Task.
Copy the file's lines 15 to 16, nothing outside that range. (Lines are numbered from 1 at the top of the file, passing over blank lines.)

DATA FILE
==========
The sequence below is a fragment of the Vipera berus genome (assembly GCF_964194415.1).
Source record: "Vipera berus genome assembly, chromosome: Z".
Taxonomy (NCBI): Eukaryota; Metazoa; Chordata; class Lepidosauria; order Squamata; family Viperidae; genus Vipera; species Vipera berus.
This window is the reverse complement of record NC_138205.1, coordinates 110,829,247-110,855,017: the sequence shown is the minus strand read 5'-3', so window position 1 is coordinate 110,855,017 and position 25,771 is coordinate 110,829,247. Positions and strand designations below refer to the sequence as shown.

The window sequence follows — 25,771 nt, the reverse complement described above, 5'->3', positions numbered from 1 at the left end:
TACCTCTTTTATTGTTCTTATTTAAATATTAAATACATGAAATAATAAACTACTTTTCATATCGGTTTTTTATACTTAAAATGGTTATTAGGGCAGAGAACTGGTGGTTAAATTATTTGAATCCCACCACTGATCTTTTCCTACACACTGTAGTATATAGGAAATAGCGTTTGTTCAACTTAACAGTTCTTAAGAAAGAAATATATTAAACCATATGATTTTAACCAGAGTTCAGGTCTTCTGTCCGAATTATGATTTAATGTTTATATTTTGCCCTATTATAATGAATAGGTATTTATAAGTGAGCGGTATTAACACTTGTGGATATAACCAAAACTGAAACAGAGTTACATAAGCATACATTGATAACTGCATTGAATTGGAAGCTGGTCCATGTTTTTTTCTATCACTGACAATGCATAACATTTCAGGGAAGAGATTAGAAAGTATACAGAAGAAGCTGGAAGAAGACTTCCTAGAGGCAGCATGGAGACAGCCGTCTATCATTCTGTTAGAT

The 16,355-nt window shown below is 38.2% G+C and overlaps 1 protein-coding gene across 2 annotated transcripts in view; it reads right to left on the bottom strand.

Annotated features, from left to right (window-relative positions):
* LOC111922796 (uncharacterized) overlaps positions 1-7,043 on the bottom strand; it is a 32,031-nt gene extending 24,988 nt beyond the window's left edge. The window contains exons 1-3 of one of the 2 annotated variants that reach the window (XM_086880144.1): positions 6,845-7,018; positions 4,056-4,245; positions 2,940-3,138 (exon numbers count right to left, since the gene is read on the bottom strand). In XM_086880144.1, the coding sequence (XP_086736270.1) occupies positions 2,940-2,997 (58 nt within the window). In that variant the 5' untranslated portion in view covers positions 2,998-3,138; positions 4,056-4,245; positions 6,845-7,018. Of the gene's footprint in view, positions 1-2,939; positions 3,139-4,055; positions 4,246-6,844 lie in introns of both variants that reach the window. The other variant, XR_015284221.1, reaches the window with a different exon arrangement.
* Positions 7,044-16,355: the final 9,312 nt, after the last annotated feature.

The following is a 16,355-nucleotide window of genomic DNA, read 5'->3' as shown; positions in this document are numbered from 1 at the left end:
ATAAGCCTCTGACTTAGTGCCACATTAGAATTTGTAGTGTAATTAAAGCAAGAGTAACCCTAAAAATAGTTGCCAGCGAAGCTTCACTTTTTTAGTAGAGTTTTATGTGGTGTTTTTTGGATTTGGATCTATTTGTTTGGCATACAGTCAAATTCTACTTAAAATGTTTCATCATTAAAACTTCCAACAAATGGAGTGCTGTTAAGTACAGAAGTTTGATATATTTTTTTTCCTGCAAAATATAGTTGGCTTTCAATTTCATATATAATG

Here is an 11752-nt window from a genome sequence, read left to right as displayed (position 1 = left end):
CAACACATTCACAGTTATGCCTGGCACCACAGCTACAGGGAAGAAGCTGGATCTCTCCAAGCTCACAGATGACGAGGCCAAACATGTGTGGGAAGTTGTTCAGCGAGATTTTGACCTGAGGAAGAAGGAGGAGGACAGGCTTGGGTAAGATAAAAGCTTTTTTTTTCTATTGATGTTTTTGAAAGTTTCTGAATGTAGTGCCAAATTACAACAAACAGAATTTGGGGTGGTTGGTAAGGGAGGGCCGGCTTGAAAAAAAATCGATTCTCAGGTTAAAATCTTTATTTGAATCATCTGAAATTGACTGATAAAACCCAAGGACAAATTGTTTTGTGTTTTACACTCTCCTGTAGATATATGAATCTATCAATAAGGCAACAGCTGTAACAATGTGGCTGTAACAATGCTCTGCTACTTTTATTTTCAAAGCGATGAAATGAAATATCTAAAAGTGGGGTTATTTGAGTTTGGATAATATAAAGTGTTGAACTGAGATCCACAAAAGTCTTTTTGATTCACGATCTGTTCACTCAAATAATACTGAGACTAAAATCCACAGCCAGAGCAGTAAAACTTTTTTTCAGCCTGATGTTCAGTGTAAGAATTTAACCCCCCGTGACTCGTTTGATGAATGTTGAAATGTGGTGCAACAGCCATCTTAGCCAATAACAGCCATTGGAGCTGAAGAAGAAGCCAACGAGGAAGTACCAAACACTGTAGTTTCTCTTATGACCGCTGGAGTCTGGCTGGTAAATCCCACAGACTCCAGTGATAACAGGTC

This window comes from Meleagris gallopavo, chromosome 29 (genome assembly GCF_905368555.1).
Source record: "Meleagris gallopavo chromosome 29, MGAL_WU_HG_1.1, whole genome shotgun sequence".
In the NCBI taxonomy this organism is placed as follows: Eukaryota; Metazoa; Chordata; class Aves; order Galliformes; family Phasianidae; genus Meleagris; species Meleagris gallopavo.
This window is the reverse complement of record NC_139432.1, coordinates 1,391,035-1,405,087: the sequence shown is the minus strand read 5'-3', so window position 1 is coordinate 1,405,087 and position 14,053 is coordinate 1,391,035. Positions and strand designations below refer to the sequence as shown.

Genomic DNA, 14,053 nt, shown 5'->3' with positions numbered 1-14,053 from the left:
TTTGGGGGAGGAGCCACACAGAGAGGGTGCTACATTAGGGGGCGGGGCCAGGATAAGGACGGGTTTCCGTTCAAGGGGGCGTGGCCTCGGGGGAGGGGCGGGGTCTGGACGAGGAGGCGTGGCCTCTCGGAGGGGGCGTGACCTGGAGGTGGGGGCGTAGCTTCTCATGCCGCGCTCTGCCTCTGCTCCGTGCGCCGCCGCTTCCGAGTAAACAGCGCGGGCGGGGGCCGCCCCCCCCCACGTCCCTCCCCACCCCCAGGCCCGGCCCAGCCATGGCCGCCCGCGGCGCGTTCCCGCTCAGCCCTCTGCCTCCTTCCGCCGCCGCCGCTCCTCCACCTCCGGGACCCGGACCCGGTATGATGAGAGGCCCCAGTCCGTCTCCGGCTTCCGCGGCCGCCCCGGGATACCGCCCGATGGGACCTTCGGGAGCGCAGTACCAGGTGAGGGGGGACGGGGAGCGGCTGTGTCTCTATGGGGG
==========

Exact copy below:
This window comes from Meleagris gallopavo, chromosome 29 (genome assembly GCF_905368555.1).
Source record: "Meleagris gallopavo chromosome 29, MGAL_WU_HG_1.1, whole genome shotgun sequence".